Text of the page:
Drive-throughs are on special order at many restaurants as owners race to put customers at ease during the pandemic and prepare for a food service future increasingly ruled by convenience.

Quick-service specialists such as Sweetgreen and Shake Shack are planning their first stores with drive-through lanes, while existing operators are scrambling to build new car-service portals or Jerry-build temporary openings to serve customers behind the wheel.

The efforts run counter to recent urban-planning thinking in which some cities seek to limit new drive-throughs to reduce auto emissions and litter, bring down obesity and improve pedestrian safety.

Drive-throughs and outdoor dining patios are rare bright spots in the restaurant industry, which has seen many businesses fold or endure a sustained battering from COVID-19 restrictions on communal dining and the reluctance of many diners to venture far from the safety of home. Some eating places around the country have even revived carhop service, a dine-in-your-vehicle option that presumably contributes to restaurant and patron survival.

Investors have taken note. Los Angeles retail real estate brokers at CBRE said properties with drive-throughs have jumped to 90% of their sales business from about half in the last 12 months as investors flee from strip centers and other struggling retail venues to places were customers are actively spending money.

COVID-19 anxiety has lifted sales at restaurants people can patronize by briefly rolling down their car windows, said shopping center landlord Sandy Sigal, president of Newmark Merrill Cos. The Woodland Hills, Calif., landlord controls 450 restaurants in 85 U.S. centers.

"The stores that had drive-throughs during this pandemic, their business went off the charts," Sigal said, citing data his company collected.

Drive-throughs are easy to build, he said, but not easy to operate when customers pour in.

"What's truly hard is to make sure that line keeps moving," he said, and hand customers their food within 10 minutes. "Who wants to spend their lunch hour sitting in a car?"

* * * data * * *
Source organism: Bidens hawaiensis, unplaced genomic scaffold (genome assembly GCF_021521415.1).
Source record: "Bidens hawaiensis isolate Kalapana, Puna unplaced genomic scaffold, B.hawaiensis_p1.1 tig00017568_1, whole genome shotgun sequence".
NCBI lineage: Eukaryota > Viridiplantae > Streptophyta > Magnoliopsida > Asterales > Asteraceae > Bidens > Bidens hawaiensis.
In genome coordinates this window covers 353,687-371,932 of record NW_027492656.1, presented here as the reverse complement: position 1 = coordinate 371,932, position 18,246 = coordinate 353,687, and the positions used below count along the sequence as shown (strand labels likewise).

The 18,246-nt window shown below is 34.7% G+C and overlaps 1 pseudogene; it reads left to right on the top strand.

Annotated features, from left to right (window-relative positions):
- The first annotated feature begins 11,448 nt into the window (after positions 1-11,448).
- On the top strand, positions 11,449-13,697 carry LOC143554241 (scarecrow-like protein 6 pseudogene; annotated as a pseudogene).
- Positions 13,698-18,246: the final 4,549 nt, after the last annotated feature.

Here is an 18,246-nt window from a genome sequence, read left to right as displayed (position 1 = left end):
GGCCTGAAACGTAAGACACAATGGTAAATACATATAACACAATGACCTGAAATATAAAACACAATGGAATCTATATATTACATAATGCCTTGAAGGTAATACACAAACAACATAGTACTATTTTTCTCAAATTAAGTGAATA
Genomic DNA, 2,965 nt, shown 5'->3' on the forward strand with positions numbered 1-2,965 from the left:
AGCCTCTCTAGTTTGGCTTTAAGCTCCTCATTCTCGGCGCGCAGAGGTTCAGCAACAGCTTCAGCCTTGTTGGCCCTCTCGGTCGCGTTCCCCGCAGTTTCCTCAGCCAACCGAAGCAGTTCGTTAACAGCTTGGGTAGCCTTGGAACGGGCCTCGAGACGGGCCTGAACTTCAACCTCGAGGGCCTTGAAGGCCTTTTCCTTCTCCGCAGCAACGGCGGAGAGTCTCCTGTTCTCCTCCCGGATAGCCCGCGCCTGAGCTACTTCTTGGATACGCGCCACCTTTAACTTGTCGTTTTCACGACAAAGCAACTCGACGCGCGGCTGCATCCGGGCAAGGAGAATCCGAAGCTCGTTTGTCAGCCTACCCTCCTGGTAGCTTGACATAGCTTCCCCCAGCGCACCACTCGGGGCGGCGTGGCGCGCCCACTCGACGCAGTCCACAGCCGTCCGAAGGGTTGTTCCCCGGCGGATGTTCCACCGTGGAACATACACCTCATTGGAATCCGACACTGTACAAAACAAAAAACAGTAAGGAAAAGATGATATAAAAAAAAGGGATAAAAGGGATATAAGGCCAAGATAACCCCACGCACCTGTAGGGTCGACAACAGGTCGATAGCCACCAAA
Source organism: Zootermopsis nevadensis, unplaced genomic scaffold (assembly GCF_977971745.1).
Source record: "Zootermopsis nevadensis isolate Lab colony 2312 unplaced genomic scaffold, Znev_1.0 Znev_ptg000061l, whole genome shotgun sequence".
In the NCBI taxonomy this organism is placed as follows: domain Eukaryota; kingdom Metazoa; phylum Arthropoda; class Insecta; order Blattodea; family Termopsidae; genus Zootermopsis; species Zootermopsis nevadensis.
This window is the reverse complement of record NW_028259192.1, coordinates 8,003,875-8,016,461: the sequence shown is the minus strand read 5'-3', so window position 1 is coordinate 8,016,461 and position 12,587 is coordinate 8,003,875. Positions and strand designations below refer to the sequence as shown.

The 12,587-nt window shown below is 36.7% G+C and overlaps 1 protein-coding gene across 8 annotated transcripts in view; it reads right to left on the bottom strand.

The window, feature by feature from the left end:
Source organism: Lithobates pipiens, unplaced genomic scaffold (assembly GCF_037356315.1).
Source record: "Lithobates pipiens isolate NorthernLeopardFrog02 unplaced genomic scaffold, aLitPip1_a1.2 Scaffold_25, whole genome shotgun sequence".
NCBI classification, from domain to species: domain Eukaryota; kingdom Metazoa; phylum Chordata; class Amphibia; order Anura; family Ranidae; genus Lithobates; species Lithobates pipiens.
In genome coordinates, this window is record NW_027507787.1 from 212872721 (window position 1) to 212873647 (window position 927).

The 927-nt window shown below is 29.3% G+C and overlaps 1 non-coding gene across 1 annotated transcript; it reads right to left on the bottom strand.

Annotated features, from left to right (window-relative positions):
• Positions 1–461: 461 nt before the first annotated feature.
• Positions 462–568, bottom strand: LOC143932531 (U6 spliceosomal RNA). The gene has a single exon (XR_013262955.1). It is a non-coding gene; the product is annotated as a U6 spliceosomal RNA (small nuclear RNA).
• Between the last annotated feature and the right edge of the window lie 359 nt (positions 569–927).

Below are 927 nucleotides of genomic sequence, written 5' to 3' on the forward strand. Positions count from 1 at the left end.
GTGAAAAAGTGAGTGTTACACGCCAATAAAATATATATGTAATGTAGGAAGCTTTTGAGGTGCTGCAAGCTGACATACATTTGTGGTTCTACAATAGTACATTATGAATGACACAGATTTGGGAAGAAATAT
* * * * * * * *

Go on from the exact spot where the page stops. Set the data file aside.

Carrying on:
While drive-throughs have long been associated with burgers and other inexpensive fast food, more pricey competitors in the fast-casual category such as Chipotle, Shake Shack and Sweetgreen are moving into drive-throughs, according to a recent report by Credit Suisse.

Sweetgreen has been eyeing drive-throughs of its own for a decade, co-founder Nicolas Jammet said, and had been making plans in recent years to build them.

"Then COVID hit," he said, "and we looked at our customers and said, now is the time to fast-track this and bring it to life."

The national restaurant chain, which is based in Culver City, Calif., positions itself as a healthy-food-oriented competitor to the cheap and fast hamburger purveyors that pioneered the drive-through market and still dominate it.

During the pandemic, "a lot more customers are reluctant to come inside," said Jammet, who is co-chief executive.

Sweetgreen has historically catered to a tech-savvy customer base, he said. Even before the pandemic, about half of the orders at Sweetgreen's 120 restaurants were placed and paid for digitally, for pickup or delivery.

The company strives to "reduce friction" for customers and make ordering health food "fast, convenient and cool," Jammet said. Upmarket New York burger joint chain Shake Shack, which has been operating on a to-go-only basis during the pandemic, announced in October that it will open its first drive-through late this year, with as many as eight by the end of 2022.

Chief Executive Randy Garutti in an earnings call described them as "a modern version of the traditional drive lane experience," and a rendering of a prototype in trade publication QSR Magazine showed two car lanes for drive-through service and a third for pickups placed through phone apps.

One of the growing drive-through categories during the pandemic has been coffee, a daily staple many are unwilling to forgo.

Starbucks is the java juggernaut, but one mom-and-pop caffeine shop in the Cypress Park district of Los Angeles has rigged up a temporary solution to compete by turning its side door for deliveries into a drive-through.

"We've been getting a lot of customers from the Starbucks down the street" who notice that the car line is shorter at 1802 Roasters, co-owner Christian Degracia said.

The neighborhood coffeehouse on Cypress Avenue has been open about a year and did 95% of its business through the drive-through when outdoor dining was banned by health officials, he said.